3 Key Questions to Ask Before You Get Dressed

We’ve all done it. Stared into the closet wondering what to wear, with our clothes staring back in an incoherent way. It’s almost like they’re mocking us. But are they?

Of course not. Clothes can’t mock. It’s us. Making mental notes about the weather. About who we might see today. About what won’t itch, cling or squish.

Most of my clients get stuck trying to make sense of what’s in their closets and how to put outfits together fast – even when they love (or like) most of what they have (if they hate what they have we have other work to do).

The best answers to helping you avoid closet consternation lie in asking the right questions.

How do I feel today?


Of course there’s a range of ways you could feel today. Let’s look at a couple of examples I see often.

Excited and motivated to start the day:

Choose your most dynamic piece(s) that will amplify that feeling and energize your creativity!

Facing the day seems daunting (and you feel like you haven’t yet woken up):

Select a “go-to” outfit that requires no brainpower to pull together. Yours could be one piece that you can complete with accessories. For example, you could grab a dress and a great pair of earrings and you have an outfit. Or, choose an outfit people compliment you on (even if you’re not sure why).

Feeling great mentally, but not physically:

Start with a pant or skirt or dress that does not bind around the body. I like shift dresses and clothes that skim but do not cling if I am bloated, tired or like last week, sunburned!

What shoes do I wear?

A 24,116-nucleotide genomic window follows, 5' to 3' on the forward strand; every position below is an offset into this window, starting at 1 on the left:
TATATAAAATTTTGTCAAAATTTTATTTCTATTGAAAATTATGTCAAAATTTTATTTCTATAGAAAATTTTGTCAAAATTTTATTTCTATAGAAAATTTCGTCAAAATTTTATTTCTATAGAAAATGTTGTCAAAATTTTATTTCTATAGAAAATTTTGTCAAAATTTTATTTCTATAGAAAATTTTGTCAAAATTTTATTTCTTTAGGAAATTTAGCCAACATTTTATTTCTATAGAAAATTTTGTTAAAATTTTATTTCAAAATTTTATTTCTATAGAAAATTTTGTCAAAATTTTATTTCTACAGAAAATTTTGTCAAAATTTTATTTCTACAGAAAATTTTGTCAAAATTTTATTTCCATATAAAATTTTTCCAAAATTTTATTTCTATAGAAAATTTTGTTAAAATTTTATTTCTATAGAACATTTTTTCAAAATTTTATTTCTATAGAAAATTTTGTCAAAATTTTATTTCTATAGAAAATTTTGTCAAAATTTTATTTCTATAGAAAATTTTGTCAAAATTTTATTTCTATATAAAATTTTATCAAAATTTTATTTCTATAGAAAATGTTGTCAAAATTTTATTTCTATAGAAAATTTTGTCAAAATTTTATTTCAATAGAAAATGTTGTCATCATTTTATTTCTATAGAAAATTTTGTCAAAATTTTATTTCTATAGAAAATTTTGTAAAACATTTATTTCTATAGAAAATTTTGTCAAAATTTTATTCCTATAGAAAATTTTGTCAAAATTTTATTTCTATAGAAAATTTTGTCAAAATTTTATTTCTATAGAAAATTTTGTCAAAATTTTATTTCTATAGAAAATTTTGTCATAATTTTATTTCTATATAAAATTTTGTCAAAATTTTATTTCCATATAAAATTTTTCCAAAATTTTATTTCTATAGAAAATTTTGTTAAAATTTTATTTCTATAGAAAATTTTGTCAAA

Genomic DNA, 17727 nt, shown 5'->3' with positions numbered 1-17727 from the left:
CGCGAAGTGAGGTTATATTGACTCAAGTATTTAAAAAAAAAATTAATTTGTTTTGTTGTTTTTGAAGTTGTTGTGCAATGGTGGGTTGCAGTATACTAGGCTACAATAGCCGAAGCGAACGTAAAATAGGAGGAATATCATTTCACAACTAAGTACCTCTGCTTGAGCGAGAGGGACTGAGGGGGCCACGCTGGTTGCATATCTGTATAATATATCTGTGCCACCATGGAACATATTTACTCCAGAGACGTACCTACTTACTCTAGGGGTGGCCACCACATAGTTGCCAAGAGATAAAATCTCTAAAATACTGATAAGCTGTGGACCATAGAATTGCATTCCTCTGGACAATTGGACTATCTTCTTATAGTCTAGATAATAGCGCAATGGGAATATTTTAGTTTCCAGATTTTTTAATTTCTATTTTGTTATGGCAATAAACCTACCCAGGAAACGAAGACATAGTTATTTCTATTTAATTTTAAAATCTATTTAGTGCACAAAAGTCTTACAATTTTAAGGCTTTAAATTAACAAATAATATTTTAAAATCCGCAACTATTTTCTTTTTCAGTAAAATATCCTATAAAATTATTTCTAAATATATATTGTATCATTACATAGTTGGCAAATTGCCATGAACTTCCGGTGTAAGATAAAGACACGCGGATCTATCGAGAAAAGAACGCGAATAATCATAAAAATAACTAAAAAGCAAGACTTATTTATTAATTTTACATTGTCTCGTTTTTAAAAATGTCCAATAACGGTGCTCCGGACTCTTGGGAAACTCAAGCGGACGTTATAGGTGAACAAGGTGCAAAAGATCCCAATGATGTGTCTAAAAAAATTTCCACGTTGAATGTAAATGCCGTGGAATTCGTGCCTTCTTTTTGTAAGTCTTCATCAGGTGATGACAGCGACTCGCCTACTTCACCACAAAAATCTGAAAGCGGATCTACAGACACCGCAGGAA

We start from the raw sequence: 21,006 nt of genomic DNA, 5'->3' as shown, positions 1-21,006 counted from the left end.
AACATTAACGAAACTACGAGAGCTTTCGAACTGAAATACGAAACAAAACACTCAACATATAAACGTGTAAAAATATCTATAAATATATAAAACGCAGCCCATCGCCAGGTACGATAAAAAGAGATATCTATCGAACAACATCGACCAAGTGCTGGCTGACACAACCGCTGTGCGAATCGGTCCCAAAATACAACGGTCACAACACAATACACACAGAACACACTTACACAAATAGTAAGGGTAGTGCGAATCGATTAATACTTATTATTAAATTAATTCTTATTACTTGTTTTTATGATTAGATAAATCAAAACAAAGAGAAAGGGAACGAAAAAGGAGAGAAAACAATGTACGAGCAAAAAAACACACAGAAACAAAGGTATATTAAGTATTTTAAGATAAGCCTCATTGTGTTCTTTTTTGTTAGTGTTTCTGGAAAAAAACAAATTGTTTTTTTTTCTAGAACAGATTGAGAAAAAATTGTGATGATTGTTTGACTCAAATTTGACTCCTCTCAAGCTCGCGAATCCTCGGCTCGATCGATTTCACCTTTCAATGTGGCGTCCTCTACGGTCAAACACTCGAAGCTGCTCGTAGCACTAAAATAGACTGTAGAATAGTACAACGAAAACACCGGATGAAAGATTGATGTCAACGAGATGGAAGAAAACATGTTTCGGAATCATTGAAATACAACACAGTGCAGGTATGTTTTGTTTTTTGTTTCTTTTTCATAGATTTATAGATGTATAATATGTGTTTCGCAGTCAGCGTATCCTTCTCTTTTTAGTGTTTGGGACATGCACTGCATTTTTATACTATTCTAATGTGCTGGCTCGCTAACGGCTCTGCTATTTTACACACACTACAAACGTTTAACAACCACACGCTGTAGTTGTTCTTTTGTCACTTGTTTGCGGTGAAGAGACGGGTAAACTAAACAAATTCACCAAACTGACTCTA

It’s easy to start from the bottom up. For example, I adjust the height of my heels depending on how much walking I do. On client shopping days, when I am all over the store, I select a low heel.

If I am attending a networking or sales event, but not presenting, I reach for a slightly higher heel for 2 reasons: A higher heel makes me feel more confident, and if there are any men at the meeting, I prefer to stand taller to see eye to eye with them.

Once you have the shoe, think about what skirt pant or dress goes with that shoe. Right there you will eliminate more than a few pieces, and be forced (hopefully in a good way) to choose a top to go with the pants that go with the shoe, and voila – an outfit.

What message do I need to give today?

If you are in the fields of law, business or finance (or giving a presentation to professionals in these fields), consider a suit – matching top and bottom, or at least a jacket with a collar and a lapel. To claim authority, especially as a woman in a man’s field, it’s wise to put yourself on a level playing field dress wise, at least until you can assess the culture and feel of an organization.

To project and maintain approachability and receptivity, go for a less dramatic use of line and shape (unless you are about to become a fashion designer), and wear outfits that represent you at a very deep level. Wearing clothes that unequivocally say “this is me” lets you feel authentic in a way that allows you to be more confident, and gives your listener more reason to hear you.

Practice asking yourself these questions every time you get dressed. And consider that it’s time to start using your wardrobe as a resource that works for you – like you use your house, your car and your money. Using your clothes to change and/or increase your attitude is smart time and money management.

And being conscious of both the outside message of the design elements in your clothing, and how those elements affect you is the secret to a well-loved wardrobe that is effortless to put together.

If that is not the kind of experience you are having with your closet, please feel free to email me with your wardrobe challenge, and let’s get you on your way to getting dressed with ease and joy every day.

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